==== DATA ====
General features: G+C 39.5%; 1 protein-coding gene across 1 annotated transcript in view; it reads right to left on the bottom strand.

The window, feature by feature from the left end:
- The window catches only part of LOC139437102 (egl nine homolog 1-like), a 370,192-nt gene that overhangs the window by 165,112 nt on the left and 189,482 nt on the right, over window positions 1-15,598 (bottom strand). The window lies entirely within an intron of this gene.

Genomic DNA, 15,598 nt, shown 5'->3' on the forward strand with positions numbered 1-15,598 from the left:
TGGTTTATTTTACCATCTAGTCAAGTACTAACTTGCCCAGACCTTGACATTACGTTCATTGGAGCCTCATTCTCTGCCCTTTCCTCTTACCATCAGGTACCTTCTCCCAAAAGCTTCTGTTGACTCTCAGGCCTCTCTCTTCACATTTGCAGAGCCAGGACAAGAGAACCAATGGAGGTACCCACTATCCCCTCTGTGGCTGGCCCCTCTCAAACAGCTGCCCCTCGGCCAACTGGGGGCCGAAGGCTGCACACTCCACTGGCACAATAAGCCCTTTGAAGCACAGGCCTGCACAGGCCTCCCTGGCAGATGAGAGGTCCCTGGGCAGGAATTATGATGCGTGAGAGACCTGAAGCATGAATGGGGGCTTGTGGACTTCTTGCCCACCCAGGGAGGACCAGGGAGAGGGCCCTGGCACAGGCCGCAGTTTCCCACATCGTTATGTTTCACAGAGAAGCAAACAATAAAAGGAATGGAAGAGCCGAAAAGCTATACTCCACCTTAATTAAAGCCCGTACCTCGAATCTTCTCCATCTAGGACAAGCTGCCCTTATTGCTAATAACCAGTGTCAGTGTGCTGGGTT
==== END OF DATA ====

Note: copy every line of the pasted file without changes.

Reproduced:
General features: G+C 39.5%; 1 protein-coding gene across 1 annotated transcript in view; it reads right to left on the bottom strand.

The window, feature by feature from the left end:
- The window catches only part of LOC139437102 (egl nine homolog 1-like), a 370,192-nt gene that overhangs the window by 165,112 nt on the left and 189,482 nt on the right, over window positions 1-15,598 (bottom strand). The window lies entirely within an intron of this gene.

Genomic DNA, 15,598 nt, shown 5'->3' on the forward strand with positions numbered 1-15,598 from the left:
TGGTTTATTTTACCATCTAGTCAAGTACTAACTTGCCCAGACCTTGACATTACGTTCATTGGAGCCTCATTCTCTGCCCTTTCCTCTTACCATCAGGTACCTTCTCCCAAAAGCTTCTGTTGACTCTCAGGCCTCTCTCTTCACATTTGCAGAGCCAGGACAAGAGAACCAATGGAGGTACCCACTATCCCCTCTGTGGCTGGCCCCTCTCAAACAGCTGCCCCTCGGCCAACTGGGGGCCGAAGGCTGCACACTCCACTGGCACAATAAGCCCTTTGAAGCACAGGCCTGCACAGGCCTCCCTGGCAGATGAGAGGTCCCTGGGCAGGAATTATGATGCGTGAGAGACCTGAAGCATGAATGGGGGCTTGTGGACTTCTTGCCCACCCAGGGAGGACCAGGGAGAGGGCCCTGGCACAGGCCGCAGTTTCCCACATCGTTATGTTTCACAGAGAAGCAAACAATAAAAGGAATGGAAGAGCCGAAAAGCTATACTCCACCTTAATTAAAGCCCGTACCTCGAATCTTCTCCATCTAGGACAAGCTGCCCTTATTGCTAATAACCAGTGTCAGTGTGCTGGGTT